Vanguard

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I agree as well. I don't think it's informal. Children just have a bigger imagination :)

Spacecraft = boat
Spaceship = ship
Starship = Cruise liner
 

shangding

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thanks everyone.
in chinese,we all call it "feichuan".
and this si an interesting problem.i think by a chinese.
 

TSPenguin

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Whilst all spacecraft are what they are. I go so far as to say, that the term spaceship is only applicable for manned vehicles.
 

SiberianTiger

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Out of existing spacecrafts, 'a spaceship' is the official term for Soyuz and Progress:

Транспортный пилотируемый корабль "Союз" =(literally)= Manned transport space ship Soyuz
Транспортный грузовой корабль "Прогресс" =(literally)= Freight transport space ship Progress

Going further, we discover that the word корабль is used in official Russian to denote warships only, in contrast to civilian vessels (судно). So in a way, a Soyuz is akin to SF space criusers. :lol:
 
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Pilot7893

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The way I see it, a spacecraft is something that is designed for operating both in space, and in the atmosphere. A spaceship is something that only operates in space.
 

MikeB

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And to keep it straight, a naval architect once told me, "You can put a boat on a ship, but you can't put a ship on a boat." :huh:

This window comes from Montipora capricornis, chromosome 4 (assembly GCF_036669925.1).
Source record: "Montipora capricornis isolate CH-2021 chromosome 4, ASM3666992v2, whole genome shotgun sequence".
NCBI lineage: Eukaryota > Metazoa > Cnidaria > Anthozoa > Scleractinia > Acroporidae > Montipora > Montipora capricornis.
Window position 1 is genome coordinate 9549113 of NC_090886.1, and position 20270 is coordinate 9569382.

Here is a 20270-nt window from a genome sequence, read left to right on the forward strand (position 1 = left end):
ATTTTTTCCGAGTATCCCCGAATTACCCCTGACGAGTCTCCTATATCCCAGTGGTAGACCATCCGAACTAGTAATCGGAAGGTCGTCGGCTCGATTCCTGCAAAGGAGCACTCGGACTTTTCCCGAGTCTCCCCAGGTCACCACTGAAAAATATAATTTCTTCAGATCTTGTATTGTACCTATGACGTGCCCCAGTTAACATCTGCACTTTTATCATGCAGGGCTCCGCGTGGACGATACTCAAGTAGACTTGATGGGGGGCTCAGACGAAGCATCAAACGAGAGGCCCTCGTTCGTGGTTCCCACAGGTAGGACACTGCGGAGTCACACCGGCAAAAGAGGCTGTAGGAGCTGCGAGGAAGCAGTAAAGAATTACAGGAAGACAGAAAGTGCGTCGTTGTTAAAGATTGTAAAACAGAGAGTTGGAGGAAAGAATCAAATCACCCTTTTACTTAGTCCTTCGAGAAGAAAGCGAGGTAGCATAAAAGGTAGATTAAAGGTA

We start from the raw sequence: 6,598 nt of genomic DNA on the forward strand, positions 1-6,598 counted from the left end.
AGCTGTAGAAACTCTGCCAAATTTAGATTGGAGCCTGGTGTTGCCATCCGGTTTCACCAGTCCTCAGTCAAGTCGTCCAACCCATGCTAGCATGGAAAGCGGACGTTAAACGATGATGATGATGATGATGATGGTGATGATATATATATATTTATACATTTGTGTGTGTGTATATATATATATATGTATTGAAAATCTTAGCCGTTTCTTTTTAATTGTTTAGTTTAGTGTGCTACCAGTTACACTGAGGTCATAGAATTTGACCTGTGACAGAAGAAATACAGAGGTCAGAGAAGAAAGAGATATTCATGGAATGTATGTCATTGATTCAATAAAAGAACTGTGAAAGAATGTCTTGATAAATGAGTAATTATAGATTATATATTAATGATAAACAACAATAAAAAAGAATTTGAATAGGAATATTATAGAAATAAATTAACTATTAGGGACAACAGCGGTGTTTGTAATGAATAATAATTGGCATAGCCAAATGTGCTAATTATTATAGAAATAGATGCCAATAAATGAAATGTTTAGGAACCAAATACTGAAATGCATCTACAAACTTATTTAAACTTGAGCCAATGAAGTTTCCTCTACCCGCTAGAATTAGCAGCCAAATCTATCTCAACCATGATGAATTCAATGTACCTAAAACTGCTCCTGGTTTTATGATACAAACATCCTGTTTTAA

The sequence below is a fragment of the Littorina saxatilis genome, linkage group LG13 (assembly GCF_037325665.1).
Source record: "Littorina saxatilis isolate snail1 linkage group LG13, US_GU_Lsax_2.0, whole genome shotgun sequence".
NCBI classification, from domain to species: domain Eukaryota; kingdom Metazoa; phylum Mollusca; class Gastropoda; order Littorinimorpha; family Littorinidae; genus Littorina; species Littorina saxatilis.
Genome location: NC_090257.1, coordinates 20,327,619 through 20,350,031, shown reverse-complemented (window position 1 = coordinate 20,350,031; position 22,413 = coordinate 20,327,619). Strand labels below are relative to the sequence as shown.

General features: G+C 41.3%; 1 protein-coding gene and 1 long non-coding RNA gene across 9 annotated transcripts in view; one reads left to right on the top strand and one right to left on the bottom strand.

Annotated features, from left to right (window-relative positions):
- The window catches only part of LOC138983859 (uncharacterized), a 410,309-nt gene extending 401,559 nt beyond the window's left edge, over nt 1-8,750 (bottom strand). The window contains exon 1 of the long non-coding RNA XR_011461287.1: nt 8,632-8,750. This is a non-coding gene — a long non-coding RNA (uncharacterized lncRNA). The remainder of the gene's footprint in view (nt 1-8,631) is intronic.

Urwumpe

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And to keep it straight, a naval architect once told me, "You can put a boat on a ship, but you can't put a ship on a boat." :huh:

Which is quite correct technically:

A Space Shuttle is a spaceship, while Apollo is a spaceboat.
 

T.Neo

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Maritime expressions come up too often in spaceflight, methinks.

If you have to have use any closer-to-home analogies, use those used by aircraft. They're far more apt, and a lot of aircraft terminology comes from maritime terminology anyway.
 

Urwumpe

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Is that a problem? I think starboard and port are less confusing then left and right. ;)

Also, much more words in spaceflight actually come from geocentric astrology.
 

statickid

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The way I see it, a spacecraft is something that is designed for operating both in space, and in the atmosphere. A spaceship is something that only operates in space.

what about if you were going to "land your spaceship" ?:hmm:
 

PhantomCruiser

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You could still land a spaceship (how about the LEM) on the moon.